Companies with long working capital and long lead times for execution, generally deliver below average returns, over a long term. Unrelated diversifications are also a big sin. It is what is classically referred to as poor ‘Capital Allocation”. How do we identify poor capital allocation? When a company seeks to enter in to a new business, the first test one should apply is whether the new business will deliver a superior return as opposed to the existing business? If not, then the diversification should not happen. Alternately, it should help to protect or preserve margins in an existing business.

Thus, if we the diversifications of companies like ITC or L&T in to businesses that are of poor quality and profitability, that the management quality becomes a matter of concern. If a company management cannot find enough profitable uses for the capital, it should either buy back shares or return the money to the shareholder as dividends. Shareholder money should not be used to justify expansion or waste in to unrelated areas which dilute shareholder returns. As a shareholder, I invest in a tobacco company because it is a highly profitable business. If I wanted FMCG, I would buy that company. I do not want a tobacco company to get in to selling soaps and agarbattis without MY permission. These are decisions which the shareholder has not agreed to. A company like ITC has multiple poor capital allocations- FMCG, Hotels, Paper,etc etc . None of them stand to any logic other than a fear that the tobacco business will vanish. If so, let it. As a shareholder, I have good choices from these industries, should I want it.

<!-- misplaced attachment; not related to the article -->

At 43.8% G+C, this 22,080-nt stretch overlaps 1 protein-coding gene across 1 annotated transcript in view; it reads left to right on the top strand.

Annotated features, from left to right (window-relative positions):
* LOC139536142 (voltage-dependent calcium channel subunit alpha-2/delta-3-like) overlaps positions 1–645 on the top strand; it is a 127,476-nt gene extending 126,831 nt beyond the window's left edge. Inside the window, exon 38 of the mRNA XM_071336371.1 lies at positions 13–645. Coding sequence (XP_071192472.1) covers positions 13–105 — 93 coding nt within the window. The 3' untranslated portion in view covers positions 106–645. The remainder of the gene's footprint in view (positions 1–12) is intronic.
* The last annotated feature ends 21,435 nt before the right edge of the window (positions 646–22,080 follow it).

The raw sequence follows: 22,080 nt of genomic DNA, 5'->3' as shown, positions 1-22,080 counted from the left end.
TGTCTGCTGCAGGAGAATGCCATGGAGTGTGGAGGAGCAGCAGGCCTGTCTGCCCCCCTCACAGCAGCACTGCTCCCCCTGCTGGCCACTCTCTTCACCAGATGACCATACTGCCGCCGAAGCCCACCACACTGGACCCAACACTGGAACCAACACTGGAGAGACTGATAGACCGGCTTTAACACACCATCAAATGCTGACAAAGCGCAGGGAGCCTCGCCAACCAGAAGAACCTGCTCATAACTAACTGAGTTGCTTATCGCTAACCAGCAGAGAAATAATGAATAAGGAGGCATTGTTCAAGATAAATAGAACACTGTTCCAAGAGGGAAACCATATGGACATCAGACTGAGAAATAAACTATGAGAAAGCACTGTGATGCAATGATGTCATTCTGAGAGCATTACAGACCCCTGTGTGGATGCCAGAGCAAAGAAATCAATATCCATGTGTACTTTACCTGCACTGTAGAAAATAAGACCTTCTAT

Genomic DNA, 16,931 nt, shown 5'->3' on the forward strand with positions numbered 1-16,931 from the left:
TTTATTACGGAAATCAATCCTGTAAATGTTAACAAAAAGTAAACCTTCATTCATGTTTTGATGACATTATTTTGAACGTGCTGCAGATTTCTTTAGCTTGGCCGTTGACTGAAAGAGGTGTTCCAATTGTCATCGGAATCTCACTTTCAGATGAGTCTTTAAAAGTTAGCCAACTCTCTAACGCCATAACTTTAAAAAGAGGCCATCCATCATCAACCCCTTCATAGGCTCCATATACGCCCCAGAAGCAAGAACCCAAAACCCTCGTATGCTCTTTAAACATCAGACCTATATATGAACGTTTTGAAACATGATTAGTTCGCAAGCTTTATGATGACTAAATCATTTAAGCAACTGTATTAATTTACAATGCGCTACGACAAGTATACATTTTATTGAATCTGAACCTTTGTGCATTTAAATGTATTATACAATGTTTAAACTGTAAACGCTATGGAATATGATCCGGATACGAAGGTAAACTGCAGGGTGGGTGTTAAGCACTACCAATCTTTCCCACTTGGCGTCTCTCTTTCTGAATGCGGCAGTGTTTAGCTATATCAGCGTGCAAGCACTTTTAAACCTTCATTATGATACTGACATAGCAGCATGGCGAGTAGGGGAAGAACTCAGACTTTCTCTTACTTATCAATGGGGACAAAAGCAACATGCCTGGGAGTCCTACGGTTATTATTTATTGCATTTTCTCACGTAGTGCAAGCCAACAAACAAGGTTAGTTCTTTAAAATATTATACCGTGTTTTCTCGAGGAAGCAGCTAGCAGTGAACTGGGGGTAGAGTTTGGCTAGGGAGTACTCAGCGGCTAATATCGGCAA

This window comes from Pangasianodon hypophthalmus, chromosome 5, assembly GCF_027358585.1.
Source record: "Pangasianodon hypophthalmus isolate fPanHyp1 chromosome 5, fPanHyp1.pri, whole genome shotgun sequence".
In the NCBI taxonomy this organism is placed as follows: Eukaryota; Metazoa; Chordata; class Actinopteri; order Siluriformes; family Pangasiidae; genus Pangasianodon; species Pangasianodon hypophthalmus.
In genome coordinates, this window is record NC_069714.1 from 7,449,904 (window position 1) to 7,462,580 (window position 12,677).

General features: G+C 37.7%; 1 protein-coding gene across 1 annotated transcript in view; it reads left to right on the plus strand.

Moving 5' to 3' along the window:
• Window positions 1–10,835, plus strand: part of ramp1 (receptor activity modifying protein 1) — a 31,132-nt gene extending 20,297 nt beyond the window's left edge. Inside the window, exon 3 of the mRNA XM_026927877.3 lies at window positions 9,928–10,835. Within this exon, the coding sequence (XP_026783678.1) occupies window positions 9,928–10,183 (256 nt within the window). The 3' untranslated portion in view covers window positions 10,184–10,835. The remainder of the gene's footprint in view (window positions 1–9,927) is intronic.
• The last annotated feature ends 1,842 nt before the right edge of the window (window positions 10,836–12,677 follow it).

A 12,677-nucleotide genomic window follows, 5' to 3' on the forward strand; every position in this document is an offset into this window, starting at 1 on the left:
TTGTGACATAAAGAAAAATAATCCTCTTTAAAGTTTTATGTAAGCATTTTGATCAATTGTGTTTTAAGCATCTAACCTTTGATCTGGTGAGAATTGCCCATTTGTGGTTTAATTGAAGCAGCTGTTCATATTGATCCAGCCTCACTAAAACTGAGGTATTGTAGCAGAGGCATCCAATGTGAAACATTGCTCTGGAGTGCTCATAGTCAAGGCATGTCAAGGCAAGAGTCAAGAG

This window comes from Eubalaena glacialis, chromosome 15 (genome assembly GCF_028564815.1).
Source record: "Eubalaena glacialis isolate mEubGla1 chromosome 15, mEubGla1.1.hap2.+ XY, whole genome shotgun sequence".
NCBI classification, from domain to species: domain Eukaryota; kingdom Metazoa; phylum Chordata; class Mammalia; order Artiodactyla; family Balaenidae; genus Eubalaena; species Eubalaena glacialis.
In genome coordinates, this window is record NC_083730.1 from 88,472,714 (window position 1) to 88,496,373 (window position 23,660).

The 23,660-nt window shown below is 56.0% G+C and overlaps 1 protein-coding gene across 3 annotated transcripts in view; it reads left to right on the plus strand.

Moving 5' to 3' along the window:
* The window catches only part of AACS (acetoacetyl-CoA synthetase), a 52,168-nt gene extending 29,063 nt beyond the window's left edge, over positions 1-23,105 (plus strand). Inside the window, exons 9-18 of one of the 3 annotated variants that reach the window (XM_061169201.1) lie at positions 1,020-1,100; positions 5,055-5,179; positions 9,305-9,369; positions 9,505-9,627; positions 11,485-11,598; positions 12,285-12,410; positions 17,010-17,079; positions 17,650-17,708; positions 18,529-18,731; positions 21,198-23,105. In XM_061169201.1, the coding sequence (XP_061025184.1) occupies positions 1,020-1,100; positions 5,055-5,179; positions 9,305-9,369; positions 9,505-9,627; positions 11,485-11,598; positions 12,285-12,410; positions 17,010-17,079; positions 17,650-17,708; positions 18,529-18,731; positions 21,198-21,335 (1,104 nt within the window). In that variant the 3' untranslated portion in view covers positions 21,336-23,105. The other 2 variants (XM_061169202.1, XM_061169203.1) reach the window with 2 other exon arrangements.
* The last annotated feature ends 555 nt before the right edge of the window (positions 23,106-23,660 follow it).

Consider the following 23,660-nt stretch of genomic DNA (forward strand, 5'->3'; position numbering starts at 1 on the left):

If ITC had put the same money they put in to FMCG business, in to buying shares of HUL, Marico, Godrej Consumer etc, the value of that would have been several times the value of ITC as a company, today! If the tobacco business dies down, let it. Shareholders buy different businesses with different goals. Do not take the decision for them, without their permission, before the fact.